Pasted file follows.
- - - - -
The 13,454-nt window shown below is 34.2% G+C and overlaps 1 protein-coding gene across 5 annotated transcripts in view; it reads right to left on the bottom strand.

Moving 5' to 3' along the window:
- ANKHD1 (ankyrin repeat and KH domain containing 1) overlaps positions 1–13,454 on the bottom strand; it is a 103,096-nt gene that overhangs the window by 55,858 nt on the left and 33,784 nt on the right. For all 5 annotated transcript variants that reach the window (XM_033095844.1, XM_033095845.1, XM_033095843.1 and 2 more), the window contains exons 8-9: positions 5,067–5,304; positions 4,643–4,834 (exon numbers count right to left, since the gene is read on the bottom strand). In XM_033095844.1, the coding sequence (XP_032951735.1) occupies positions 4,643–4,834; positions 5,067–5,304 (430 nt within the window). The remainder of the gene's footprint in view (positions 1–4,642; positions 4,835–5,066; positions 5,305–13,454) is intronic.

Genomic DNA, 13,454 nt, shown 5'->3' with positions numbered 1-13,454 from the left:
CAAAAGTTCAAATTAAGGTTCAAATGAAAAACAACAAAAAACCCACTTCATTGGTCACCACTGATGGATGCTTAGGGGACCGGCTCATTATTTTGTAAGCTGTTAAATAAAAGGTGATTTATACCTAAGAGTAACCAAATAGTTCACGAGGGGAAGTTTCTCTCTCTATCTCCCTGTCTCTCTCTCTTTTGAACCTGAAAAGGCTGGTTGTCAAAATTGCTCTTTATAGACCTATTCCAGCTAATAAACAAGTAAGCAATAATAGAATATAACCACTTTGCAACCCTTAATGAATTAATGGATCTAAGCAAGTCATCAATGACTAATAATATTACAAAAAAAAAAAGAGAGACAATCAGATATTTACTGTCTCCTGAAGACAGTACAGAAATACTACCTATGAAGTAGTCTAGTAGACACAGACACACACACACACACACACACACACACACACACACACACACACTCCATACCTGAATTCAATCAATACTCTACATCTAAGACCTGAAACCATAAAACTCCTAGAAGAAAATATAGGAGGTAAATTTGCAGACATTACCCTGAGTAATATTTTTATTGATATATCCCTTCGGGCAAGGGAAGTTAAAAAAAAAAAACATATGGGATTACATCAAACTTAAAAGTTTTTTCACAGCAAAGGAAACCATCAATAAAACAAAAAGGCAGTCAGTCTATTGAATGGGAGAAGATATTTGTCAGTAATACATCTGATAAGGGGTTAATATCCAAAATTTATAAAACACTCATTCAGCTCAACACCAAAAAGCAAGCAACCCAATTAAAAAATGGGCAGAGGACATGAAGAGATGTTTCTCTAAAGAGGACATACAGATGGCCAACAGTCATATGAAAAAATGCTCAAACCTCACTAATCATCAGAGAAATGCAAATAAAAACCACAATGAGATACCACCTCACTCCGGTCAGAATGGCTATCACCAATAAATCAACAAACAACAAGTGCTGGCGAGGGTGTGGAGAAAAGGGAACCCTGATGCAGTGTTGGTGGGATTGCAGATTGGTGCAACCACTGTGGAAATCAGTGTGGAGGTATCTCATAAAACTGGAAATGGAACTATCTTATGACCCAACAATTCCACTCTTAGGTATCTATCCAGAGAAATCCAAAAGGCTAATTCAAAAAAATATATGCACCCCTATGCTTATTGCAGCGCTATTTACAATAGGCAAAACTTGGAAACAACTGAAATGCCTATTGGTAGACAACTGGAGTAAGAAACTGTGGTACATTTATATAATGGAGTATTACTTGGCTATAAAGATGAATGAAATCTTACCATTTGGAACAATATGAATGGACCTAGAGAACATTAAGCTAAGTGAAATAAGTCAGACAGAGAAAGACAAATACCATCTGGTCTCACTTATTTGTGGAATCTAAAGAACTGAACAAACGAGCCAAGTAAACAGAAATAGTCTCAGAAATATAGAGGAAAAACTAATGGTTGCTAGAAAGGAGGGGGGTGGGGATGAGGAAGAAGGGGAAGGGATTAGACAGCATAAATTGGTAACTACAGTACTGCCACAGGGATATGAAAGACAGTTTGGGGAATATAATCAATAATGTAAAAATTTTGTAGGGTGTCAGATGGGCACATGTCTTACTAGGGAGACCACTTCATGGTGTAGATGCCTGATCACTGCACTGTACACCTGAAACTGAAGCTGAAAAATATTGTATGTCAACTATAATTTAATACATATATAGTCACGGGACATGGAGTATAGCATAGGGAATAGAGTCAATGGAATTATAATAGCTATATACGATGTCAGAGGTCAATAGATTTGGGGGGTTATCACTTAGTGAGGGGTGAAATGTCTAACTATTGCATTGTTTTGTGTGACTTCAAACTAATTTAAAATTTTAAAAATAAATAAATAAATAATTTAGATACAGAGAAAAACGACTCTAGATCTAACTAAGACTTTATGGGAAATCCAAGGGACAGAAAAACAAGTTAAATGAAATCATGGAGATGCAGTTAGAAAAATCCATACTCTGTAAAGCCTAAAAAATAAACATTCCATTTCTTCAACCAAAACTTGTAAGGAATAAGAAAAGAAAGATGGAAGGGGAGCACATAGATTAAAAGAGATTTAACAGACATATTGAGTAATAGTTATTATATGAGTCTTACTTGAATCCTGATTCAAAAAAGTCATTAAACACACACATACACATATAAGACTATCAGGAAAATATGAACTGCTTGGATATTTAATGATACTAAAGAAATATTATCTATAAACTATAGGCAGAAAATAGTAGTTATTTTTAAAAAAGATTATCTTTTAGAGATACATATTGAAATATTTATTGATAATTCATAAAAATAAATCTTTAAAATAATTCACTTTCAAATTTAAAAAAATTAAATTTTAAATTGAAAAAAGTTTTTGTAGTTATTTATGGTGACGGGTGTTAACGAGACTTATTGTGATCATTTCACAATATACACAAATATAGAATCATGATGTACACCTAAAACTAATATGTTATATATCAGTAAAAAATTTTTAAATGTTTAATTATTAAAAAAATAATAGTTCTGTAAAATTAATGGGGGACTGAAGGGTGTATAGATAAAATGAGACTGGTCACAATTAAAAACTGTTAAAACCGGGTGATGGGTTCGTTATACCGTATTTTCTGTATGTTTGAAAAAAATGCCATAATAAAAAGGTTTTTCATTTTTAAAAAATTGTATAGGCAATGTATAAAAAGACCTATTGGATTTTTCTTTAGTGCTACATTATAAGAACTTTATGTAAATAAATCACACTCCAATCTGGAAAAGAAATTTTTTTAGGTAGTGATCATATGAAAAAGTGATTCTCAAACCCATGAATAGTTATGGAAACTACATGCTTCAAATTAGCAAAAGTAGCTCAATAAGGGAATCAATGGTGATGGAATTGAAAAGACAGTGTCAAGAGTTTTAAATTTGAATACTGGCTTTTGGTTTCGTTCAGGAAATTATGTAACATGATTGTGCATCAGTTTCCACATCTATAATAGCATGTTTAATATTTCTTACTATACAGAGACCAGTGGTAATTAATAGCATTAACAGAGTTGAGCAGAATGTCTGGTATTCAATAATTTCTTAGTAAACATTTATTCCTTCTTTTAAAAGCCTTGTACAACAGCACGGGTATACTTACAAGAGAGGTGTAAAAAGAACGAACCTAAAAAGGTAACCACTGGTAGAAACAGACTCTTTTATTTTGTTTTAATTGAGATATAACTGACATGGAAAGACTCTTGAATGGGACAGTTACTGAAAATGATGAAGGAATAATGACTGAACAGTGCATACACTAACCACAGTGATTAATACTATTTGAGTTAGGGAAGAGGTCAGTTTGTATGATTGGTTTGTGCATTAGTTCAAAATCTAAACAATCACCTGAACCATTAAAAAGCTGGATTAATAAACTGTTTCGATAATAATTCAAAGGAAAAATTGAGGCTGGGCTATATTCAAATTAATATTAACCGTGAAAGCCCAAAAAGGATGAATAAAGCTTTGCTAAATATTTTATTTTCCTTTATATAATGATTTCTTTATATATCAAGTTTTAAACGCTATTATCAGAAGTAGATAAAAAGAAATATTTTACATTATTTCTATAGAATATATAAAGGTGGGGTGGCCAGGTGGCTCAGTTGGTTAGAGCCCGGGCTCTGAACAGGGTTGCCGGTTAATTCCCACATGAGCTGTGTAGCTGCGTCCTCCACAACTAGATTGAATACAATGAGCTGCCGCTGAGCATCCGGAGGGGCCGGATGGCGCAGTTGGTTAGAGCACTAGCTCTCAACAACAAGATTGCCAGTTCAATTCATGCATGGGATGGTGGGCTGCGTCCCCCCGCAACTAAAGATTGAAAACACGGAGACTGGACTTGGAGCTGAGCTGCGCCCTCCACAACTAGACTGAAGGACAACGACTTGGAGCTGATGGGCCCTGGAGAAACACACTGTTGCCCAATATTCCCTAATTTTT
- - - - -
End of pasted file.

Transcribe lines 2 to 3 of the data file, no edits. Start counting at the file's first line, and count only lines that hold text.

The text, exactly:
Moving 5' to 3' along the window:
- ANKHD1 (ankyrin repeat and KH domain containing 1) overlaps positions 1–13,454 on the bottom strand; it is a 103,096-nt gene that overhangs the window by 55,858 nt on the left and 33,784 nt on the right. For all 5 annotated transcript variants that reach the window (XM_033095844.1, XM_033095845.1, XM_033095843.1 and 2 more), the window contains exons 8-9: positions 5,067–5,304; positions 4,643–4,834 (exon numbers count right to left, since the gene is read on the bottom strand). In XM_033095844.1, the coding sequence (XP_032951735.1) occupies positions 4,643–4,834; positions 5,067–5,304 (430 nt within the window). The remainder of the gene's footprint in view (positions 1–4,642; positions 4,835–5,066; positions 5,305–13,454) is intronic.